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Tickers in this Article: goog, msft, ebay, twx, cmcsa, cvc, vz, t, vg
At first glance, it looks like a generous offer. Privately-held, Internet telephony player, Vonage Holdings (VG), has allocated its customers 13.5% of the shares in its upcoming initial public offering. The group has reportedly sent out email and voicemails to customers, inviting them to buy stock.

Internet telephony is hot – and Vonage, with about 1.6 million customers, is one of the largest and fastest growing companies in the market. Besides, hot IPO shares are normally reserved for large institutional investors. It's rarely possible for retail investors to get a piece of one. So, you would think buying into the Vonage IPO would be snap.

But would-be investors should look before they leap. Take a quick browse through Vonage's filings with the SEC, and you'll spot plenty of red flags.

For starters, Vonage is losing money hand-over-fist. In every quarter since 2001, Vonage has lost money. In 2005 the company lost $261.7 million on revenue of $269.2 million. At this loss rate, half of the $530 million it plans to raise in the IPO will be gone in a year. On top of that, Vonage expects losses as far as it can see in the future. Google (GOOG), by contrast, was hugely profitable at its public offering.

As far as I can tell, nothing separates Vonage from the pack. Everyone from Microsoft (MSFT) to Google to Ebay (EBAY) to TimeWarner's (TWX) AOL peddles Internet telephony. Cable players Comcast (CMCSA) and Cablevision (CVC) both offer VOIP services, as do the big telcos Verizon (VZ) and AT&T (T).

These competing offerings are often bundled with other services, such as broadband Internet and television, while Vonage's offer is a standalone service. The average revenue per subscriber has fallen to $26.63 per subscriber--from $30.99 a year ago. It's hard to imagine how Vonage will ever squeeze a profit in this market.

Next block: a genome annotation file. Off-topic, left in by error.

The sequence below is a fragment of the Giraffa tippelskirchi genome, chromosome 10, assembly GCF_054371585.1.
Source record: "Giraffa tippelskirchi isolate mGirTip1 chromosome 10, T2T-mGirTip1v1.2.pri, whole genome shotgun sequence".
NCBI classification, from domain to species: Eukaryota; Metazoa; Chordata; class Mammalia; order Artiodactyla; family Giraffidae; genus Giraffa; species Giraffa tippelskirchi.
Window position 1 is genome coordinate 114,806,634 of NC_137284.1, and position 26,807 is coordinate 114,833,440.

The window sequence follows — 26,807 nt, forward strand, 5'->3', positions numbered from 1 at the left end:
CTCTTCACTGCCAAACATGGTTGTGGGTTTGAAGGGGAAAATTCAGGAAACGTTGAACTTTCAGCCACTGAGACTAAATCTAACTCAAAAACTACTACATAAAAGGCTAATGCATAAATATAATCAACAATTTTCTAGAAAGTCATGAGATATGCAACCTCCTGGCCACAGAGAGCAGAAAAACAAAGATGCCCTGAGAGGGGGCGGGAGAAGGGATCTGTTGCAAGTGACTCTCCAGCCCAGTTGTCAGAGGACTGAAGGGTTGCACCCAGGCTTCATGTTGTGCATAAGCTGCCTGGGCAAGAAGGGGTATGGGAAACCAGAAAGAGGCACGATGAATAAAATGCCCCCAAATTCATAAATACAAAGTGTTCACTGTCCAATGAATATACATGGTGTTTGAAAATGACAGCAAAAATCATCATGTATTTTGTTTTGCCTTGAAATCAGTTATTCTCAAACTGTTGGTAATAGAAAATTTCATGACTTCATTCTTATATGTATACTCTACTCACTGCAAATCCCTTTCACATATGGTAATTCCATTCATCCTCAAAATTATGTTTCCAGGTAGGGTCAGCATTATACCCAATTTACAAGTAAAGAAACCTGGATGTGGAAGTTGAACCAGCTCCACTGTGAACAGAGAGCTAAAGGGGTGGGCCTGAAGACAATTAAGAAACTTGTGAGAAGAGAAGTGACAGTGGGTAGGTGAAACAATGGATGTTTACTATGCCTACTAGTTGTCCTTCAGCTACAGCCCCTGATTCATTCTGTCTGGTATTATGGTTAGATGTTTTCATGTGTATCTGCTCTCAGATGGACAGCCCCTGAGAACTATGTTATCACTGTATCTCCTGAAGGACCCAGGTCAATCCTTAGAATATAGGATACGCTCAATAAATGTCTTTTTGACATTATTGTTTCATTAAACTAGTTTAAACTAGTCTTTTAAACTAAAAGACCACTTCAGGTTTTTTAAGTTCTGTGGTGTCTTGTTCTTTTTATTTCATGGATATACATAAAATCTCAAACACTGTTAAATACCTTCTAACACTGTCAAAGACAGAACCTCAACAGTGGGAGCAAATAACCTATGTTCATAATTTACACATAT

It's not clear how the company will ever make money once its public offering is complete. Nothing in Vonage's filing indicates a serious efforts to expand services, or, more importantly, to get its costs below revenues. This failure to plan for profitability should be enough to scare away investors.

Then consider the valuation. Including the allotment to customers, Vonage is preparing to sell 35.7 million shares. At the mid-point of the indicated $16-18 price range, Vonage would have a market capitalization of $2.6 billion -- or about $1600 per subscriber. With no bottom on Internet telephony pricing in sight and Vonage's margins potentially going to zero even lower, that's an awfully high price to ask.

So, with such dismal fundamentals and little in the way of a proper plan going forward, why on earth is Vonage selling shares to its customers? The evidence suggests that the IPO is primarily a liquidity event, a way for the insiders and venture capitalists who have already poured hundreds of millions into Vonage to cash out while they can. In all likelihood, the "smart money" – mutual funds, pension funds and other big institutions – know that's the primary motivation and are steering clear of the deal. Vonage is betting that its retail customers aren't so smart.

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